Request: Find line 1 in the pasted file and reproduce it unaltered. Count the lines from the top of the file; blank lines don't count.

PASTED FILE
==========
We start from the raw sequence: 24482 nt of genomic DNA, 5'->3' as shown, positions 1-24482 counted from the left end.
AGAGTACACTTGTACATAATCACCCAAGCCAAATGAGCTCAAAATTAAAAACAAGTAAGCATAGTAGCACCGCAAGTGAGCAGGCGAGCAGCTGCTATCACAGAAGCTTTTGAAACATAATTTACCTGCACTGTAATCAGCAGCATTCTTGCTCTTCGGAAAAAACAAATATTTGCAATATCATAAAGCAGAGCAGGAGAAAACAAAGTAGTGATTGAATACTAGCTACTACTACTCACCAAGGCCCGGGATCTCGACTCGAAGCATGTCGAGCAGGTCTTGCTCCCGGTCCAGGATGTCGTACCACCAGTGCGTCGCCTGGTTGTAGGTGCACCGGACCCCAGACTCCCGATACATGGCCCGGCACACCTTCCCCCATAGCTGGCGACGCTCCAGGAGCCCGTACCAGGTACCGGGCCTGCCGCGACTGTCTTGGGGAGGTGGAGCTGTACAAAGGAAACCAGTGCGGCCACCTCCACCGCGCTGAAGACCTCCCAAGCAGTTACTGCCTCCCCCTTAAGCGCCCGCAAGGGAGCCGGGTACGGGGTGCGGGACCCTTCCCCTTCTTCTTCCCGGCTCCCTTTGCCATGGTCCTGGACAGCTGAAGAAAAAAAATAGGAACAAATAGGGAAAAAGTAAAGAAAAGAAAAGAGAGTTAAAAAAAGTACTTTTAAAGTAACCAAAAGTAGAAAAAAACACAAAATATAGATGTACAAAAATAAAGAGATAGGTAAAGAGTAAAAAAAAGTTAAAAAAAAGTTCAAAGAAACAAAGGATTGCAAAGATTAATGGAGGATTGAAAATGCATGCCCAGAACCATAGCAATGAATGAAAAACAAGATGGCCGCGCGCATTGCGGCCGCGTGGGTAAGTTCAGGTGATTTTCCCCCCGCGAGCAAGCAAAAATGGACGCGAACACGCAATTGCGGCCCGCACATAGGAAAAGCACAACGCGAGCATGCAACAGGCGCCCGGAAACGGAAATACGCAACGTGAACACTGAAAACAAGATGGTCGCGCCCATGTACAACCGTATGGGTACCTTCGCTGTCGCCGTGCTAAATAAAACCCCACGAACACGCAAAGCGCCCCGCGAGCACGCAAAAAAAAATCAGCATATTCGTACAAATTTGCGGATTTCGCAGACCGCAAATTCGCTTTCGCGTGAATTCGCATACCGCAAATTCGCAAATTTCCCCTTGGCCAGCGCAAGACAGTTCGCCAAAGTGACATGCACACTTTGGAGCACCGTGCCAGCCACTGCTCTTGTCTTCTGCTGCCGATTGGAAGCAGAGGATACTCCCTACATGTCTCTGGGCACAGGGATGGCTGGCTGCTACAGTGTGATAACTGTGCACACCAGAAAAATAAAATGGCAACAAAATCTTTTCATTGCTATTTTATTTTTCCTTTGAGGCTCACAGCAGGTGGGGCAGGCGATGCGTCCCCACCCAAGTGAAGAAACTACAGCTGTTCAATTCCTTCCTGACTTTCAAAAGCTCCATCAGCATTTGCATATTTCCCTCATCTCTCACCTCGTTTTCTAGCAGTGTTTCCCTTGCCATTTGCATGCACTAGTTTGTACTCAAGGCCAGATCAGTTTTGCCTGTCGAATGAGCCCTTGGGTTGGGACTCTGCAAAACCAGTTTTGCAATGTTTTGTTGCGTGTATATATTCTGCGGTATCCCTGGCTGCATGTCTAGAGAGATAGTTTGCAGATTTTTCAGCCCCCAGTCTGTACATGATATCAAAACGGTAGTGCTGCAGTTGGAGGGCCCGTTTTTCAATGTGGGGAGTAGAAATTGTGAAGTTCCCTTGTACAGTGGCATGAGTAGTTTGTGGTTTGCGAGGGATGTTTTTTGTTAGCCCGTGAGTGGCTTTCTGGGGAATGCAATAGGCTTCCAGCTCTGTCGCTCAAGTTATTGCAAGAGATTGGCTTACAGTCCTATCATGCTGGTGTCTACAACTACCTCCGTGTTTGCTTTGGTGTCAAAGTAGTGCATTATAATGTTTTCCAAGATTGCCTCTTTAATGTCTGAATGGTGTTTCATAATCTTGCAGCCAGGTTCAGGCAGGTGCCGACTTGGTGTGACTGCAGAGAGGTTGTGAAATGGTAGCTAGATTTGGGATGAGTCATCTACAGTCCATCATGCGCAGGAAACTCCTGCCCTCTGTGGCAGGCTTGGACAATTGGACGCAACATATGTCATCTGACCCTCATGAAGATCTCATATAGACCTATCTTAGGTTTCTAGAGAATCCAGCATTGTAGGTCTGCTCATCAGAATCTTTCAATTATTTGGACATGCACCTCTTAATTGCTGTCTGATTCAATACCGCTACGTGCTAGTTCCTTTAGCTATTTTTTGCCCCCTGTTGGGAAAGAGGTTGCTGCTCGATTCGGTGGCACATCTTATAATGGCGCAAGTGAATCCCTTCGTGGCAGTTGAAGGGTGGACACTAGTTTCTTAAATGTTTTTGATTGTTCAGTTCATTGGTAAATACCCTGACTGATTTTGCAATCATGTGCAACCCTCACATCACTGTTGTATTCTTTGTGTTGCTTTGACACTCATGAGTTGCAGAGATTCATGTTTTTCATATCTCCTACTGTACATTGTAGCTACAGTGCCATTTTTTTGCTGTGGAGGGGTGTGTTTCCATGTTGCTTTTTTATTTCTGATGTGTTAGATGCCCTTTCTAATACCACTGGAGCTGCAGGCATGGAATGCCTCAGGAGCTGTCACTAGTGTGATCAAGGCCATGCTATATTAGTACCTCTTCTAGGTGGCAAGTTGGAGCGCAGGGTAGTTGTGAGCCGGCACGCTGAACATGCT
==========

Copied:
We start from the raw sequence: 24482 nt of genomic DNA, 5'->3' as shown, positions 1-24482 counted from the left end.